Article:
There are warning signs everywhere on our streets today. It's a surprise we don't have a nervous breakdown just going to the shops. The very multiplicity of signs reduces their potency. And the same is surely true of the whole health and safety culture. The more we are lectured about questionable hazards, the less we will listen to genuinely important safety advice.

Some farmers are driven to their wits' end by health and safety paperwork. We spoke to an arable farmer in East Anglia who said his paperwork had increased fivefold in the past 10 years. Scared of retributions, the farmer remained anonymous. It was the same with a small builder in Herefordshire. He receives so many health and safety leaflets from various arms of government that he is simply unable to find time to read them all, let alone remember and enact them on site every day. This builder, who has not had a serious accident in more than a decade as an employer, would not let us film his face because he did not want the HSE or other safety inspectors 'coming after' him.

The demands on small business are time consuming and expensive. Employees who use ladders in their work are subject to the 'working at height' directive, a document which left Brussels at a few pages but mushroomed to 27 pages by the time Whitehall had finished with it. Ladder awareness training courses are now recommended by the HSE. In the spirit of inquiry, I attended a day-long course in Hornchurch, Essex. That'll be £230, thank you, for learning how to recognise a ladder, climb a ladder, store a ladder and, most important, condemn an unsafe ladder (good news for the ladder industry, at least). Ladders must have their movements and daily checks recorded. This means more pieces of paper, more risk assessments, yet more expense for the employer.

The enterprising fellow who ran the course could have talked about ladders for a week. Gripped as he was by safety mania, mind you, he managed to bump his head on the ceiling at one point. As we left, he waved us off while sucking deep on a cigarette. So much for the 'health' part of 'health and safety'!

The health and safety boom could result in people not bothering to buy insurance. According to Dominic Clayden, claims director at Norwich Union insurance: 'The cost of insurance will go up and ultimately, as we've seen with motor insurance, some people potentially are priced out of the market and will choose not to insure.' He criticised ' ambulance chasers' from the margins of the legal world - the 'claims farmers' who encourage people to sue under no-win, no-fee arrangements introduced in 1999.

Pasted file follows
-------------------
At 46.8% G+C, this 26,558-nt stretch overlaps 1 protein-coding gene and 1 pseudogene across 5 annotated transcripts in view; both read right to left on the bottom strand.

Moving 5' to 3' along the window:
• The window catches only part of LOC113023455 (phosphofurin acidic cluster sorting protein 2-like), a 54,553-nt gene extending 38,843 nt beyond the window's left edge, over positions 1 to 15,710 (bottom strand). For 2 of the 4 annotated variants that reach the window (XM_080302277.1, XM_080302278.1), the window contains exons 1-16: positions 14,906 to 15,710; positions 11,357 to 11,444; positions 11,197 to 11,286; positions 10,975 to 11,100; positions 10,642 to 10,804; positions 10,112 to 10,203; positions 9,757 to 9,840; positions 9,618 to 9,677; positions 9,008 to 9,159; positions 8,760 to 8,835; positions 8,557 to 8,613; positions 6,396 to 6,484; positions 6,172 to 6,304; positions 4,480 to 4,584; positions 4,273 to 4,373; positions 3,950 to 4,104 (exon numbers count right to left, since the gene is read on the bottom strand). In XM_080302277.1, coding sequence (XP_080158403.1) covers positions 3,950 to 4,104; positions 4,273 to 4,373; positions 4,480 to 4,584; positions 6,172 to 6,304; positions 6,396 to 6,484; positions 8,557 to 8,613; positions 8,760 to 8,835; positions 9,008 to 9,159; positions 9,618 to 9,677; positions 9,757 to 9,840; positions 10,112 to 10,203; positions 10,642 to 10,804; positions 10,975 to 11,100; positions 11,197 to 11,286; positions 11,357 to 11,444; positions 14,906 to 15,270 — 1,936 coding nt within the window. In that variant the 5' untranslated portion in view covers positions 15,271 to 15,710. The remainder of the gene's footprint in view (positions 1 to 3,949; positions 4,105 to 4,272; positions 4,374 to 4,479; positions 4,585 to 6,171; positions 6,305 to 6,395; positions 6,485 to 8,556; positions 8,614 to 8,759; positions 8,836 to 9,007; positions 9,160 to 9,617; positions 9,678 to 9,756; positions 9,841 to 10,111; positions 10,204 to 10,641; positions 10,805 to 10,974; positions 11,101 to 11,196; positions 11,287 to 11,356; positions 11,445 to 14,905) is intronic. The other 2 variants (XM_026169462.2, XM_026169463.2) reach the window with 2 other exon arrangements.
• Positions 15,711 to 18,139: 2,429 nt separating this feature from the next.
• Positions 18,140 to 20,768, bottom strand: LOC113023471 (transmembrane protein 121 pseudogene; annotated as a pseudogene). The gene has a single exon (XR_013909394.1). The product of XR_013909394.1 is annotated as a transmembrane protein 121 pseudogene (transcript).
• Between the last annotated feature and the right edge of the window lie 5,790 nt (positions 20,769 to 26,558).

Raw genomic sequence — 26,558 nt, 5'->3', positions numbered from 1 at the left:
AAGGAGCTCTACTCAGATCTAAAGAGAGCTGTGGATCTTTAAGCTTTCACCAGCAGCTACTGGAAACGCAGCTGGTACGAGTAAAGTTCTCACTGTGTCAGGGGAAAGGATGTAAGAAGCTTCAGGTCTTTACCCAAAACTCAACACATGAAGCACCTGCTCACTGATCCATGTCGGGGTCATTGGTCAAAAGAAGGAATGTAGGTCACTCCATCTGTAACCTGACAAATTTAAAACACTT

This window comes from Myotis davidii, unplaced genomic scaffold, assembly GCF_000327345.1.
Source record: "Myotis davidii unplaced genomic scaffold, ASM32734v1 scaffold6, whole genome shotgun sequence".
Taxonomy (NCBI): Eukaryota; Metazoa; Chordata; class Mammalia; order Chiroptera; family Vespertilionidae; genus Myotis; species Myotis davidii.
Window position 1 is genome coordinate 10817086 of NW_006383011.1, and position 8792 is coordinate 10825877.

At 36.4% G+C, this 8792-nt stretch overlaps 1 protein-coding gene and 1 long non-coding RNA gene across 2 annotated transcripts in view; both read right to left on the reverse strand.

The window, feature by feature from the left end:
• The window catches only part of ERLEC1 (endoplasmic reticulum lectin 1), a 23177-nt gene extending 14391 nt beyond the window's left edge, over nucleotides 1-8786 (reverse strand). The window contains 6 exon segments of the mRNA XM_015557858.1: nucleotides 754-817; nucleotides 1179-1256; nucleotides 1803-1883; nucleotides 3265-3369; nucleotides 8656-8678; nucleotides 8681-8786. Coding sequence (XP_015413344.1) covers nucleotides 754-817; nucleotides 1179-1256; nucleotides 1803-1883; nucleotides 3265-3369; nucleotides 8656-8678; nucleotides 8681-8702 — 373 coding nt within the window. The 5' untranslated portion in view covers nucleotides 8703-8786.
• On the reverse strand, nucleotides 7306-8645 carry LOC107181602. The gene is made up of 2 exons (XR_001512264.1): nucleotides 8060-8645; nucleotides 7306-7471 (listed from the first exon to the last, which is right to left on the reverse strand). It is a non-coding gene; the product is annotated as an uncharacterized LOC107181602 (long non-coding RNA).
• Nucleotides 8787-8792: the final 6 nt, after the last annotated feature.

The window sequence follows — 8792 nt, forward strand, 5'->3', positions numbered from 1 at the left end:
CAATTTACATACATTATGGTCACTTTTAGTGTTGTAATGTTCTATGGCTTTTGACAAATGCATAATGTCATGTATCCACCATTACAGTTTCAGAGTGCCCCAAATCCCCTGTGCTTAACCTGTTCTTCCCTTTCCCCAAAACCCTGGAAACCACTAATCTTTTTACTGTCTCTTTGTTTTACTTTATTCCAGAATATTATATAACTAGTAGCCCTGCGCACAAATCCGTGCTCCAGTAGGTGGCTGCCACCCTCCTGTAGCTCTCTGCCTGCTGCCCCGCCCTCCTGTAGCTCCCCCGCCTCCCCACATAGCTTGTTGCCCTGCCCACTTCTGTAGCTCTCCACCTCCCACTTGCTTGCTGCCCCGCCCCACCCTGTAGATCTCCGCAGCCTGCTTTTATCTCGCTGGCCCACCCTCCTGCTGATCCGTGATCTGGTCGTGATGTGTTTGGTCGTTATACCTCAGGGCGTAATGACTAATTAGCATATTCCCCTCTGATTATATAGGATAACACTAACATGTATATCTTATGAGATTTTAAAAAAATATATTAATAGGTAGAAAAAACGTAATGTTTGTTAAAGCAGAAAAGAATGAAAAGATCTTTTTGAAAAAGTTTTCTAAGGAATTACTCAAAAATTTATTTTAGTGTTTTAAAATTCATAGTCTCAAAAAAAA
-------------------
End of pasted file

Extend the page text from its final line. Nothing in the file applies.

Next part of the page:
For every 60p Norwich Union pays to an injured person, it pays 40p to lawyers. In smaller value claims, it is 'pretty common' to see more going to the lawyer than to the injured person. When Mr Clayden talks to European insurers about British no-win, no-fee rules, 'they think it is mad, they laugh at me'.

The current health and safety mania is surely one farce we could do without. Safety at work has a legitimate role. Industrial deaths must be kept to a minimum. But there's a deal to be done here. Unless we resist pointless meddling, unless we start taking more responsibility for ourselves, safety will become a joke. A truly dangerous joke.



After last week's eco-car initiative, Wednesday's Budget will have a green spin. But the Government's low-carbon strategy could be making matters worse, says environment editor Geoffrey Lean

Britain's economic stimulus measures, promoted by Gordon Brown as part of a "global green new deal", will accelerate global warming instead of curbing it, an investigation by The Independent on Sunday has established.

The investigation also shows that most of the Prime Minister's vaunted green initiatives have not materialised and, in some cases, are likely to set back his professed strategy for "the creation of a low-carbon economy". It has found that, over the past four years, ministers have launched a staggering 91 consultations relating to the issue, while actually doing little.

The revelations come as the Chancellor, Alistair Darling, prepares to unveil what ministers insist will be a groundbreaking green Budget. Yesterday, the Secretary of State for Energy and Climate Change, Ed Miliband, told the IoS that it would represent "a massive greening of the Government".

Last year's Budget, however, was similarly trailed in advance as "the greenest ever", but actually led to a slight fall in the revenue coming from green taxes. And though Gordon Brown promised in 1997 to put "the environment at the core of the Government's objectives for the tax system", income from such taxes fell by 22 per cent during his 10 years as Chancellor.

As the IoS exclusively reported last month, green measures form only 6 per cent of the Government's stimulus package, compared to 13 per cent in Germany, 21 per cent in France, 38 per cent in China and 81 per cent in South Korea. And now a new study shows that the British package will increase rather than reduce emissions of carbon dioxide.

Carried out for WWF and E3G – a respected environmental group – it found that the harmful effects of new spending on roads, which will increase traffic, far outweighed the contribution of extra expenditure on energy saving and rail infrastructure. And it points out that Britain has "yet to include any investments at all dedicated to renewable energy".

Examination of Mr Brown's hyped green initiatives since becoming Prime minister reveals a similarly sorry picture, as the panel (right) shows. He has repeatedly promised that Britain will increase the proportion of its energy coming from renewable sources to 15 per cent by 2020. But a new study to be published on Tuesday by Cambridge Econometrics is expected to show that, if current policies continue, it will grow from 1 per cent to only 1.5 per cent by then.